Blue skies and blue lines outline
the Lauberhorn speed track.
Ivica Kostelic said he had
“written off any chance of
winning” after the downhill
leg of the combined.
The combined slalom run
was one of the best of
and 1.06 million more watching live on television.
Bands played, jets flew over in formation — celebration mode was well in hand — when the first skier,
Hannes Reichelt of Austria, threw himself out of the start of the longest downhill on the World Cup circuit
at 2. 7 miles.
And Reichelt was fast, a full second quicker than his training times. Only one of 13 skiers would even approach his time, when Christof Innerhofer crossed line just five-hundredths behind the Austrian. The crowd
— and the betting line — had a lot riding on Feuz. The 24-year-old had fully blossomed by the end of last
season with a March win and third in a double downhill at Kvitfjell. This season he had registered only one
mediocre race, a 20th in super G at Lake Louise. Otherwise his speed results had all been podiums. Plus
he had been scintillating in the downhill leg of the combined, so the air in the shadow of the Eiger was full
of expectation when he took to the course. And rightly so.
Feuz built a half-second margin through the critical Kernen S-turns well up the course. Though he would
lose much of that, his strength gave him the ability to power through the final S-turns just above the finish,
where legs are burning and exertion hurts. While the Swiss fans howled at the top of their lungs, Feuz shot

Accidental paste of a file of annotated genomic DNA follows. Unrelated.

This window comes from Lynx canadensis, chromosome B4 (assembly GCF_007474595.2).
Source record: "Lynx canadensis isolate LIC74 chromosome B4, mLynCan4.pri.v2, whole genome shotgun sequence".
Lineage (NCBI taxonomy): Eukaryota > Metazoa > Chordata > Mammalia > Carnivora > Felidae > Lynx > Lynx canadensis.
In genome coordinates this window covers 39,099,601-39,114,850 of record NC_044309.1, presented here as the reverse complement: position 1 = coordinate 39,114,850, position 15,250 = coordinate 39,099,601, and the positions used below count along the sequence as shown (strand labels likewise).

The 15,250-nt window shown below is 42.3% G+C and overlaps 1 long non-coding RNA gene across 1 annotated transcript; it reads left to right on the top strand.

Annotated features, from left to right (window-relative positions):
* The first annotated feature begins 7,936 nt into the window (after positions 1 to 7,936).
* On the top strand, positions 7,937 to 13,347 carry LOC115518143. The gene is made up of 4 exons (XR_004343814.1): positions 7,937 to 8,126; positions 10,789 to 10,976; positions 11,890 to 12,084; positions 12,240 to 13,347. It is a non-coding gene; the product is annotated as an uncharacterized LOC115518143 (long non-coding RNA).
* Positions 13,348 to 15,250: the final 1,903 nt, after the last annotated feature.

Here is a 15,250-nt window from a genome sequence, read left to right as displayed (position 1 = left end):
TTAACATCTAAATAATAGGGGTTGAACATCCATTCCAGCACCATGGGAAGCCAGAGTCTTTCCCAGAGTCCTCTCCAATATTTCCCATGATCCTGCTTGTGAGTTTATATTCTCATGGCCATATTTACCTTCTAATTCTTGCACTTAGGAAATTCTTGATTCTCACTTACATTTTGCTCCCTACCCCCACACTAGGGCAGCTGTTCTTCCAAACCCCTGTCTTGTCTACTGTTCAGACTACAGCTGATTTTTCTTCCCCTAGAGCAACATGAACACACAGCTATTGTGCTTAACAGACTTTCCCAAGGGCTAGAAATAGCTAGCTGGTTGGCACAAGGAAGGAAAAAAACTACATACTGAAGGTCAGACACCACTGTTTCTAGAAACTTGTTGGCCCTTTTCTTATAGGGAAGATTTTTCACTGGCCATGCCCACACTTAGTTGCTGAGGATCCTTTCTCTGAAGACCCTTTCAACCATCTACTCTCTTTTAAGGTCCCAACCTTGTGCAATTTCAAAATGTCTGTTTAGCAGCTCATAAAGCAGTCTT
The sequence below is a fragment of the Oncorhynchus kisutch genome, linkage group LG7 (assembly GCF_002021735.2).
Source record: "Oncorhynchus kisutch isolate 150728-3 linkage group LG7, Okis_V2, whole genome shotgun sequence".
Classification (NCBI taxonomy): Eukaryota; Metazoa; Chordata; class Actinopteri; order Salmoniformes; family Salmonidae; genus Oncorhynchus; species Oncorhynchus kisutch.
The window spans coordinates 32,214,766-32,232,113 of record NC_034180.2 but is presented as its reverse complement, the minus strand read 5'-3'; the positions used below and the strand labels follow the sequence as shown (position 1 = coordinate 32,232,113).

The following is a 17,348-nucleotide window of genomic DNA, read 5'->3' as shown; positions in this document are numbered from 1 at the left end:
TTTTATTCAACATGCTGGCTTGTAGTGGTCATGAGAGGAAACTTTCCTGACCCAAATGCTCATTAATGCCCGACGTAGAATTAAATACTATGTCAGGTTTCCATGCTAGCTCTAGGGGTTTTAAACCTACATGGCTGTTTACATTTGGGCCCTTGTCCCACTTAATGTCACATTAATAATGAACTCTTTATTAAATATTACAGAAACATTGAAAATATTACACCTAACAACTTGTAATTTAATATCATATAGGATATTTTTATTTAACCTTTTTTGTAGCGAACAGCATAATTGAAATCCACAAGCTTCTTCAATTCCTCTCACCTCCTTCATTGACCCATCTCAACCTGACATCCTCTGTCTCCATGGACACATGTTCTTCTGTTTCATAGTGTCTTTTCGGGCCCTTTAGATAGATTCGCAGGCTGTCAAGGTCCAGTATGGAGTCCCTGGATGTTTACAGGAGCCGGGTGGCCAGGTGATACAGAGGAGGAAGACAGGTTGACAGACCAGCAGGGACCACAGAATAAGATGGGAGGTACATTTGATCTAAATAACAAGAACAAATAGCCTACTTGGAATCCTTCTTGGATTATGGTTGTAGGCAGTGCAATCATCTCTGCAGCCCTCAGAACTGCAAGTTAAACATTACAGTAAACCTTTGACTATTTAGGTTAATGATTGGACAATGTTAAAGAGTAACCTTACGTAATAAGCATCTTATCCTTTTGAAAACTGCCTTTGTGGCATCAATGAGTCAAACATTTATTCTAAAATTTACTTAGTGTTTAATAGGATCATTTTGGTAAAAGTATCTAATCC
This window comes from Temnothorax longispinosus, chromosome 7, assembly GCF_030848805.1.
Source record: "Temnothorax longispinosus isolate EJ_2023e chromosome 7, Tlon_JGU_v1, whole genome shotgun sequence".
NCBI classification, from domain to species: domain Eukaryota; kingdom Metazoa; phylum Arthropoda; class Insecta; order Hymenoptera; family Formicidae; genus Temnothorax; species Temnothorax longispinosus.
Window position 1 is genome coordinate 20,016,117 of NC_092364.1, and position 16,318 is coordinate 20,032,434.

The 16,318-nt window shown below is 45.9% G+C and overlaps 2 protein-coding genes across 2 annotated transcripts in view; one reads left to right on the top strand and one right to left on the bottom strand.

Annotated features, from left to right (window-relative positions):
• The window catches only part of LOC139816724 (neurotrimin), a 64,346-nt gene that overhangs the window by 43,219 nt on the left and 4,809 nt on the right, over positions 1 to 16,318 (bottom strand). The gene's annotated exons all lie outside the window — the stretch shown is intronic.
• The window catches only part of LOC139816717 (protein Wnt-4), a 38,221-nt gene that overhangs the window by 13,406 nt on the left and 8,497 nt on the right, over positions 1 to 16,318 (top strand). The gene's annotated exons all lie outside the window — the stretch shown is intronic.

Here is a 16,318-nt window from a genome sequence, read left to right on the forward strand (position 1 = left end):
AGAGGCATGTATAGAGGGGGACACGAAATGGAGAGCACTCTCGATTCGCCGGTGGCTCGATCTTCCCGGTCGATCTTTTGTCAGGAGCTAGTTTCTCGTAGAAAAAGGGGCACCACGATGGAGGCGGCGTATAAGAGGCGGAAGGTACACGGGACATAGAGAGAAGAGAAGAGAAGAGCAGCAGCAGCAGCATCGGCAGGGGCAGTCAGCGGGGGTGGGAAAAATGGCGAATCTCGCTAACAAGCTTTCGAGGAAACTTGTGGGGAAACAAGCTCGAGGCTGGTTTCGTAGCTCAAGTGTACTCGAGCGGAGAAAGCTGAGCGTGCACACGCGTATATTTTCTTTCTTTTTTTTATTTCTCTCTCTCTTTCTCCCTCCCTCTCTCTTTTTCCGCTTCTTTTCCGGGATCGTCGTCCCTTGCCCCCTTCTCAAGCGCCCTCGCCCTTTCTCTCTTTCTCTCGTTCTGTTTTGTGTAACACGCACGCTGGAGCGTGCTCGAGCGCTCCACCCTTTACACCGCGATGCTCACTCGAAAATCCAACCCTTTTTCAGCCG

into the finish corral and collapsed in a happy pile against the fence. His 0.44 margin was nearly double
that of any other downhill this season.
“He can make everything fast,” Innerhofer said of the Swiss racer. “It is a good feeling and he is very
strong at the moment.”
The fans at Wengen knew better than to count their victories before they hatch. There were still plenty
of racers left who might provide a challenge, but the artistry of Feuz’s run had left them feeling giddy. Not
even an uncharacteristically poor showing by Didier Cuche (his worst finish in a year and two weeks) could
dampen the enthusiasm. But there were anxious moments.
Austrians Klaus Kroell and Romed Baumann were in contention but couldn’t break the hold on the podium. Aksel Lund Svindal’s run drew attention. But it was Bode Miller who brought down a veil of silence
in the finish as he built an early lead and held it through the Kernen S-turns.
Miller was the downhill standings leader and skiing as good a downhill as ever. But then, slowly, he
started to lose ground, leading by just 0.03 at the third interval and trailing by 0.02
after the fourth.
“Right from the top Bode was going for it, holding his tuck hard and doing what
he had to do be able to chase the win down from starting at 22,” said U.S. coach
Sasha Rearick. “Then, right at the bottom of the Hanneggschuss, he got rocked
by some bumps and from there down, just lost his speed. It’s a bummer, because
he was right on the line and in a position to win until he hit those bumps.”
By the finish Miller had dropped off the podium to fifth place.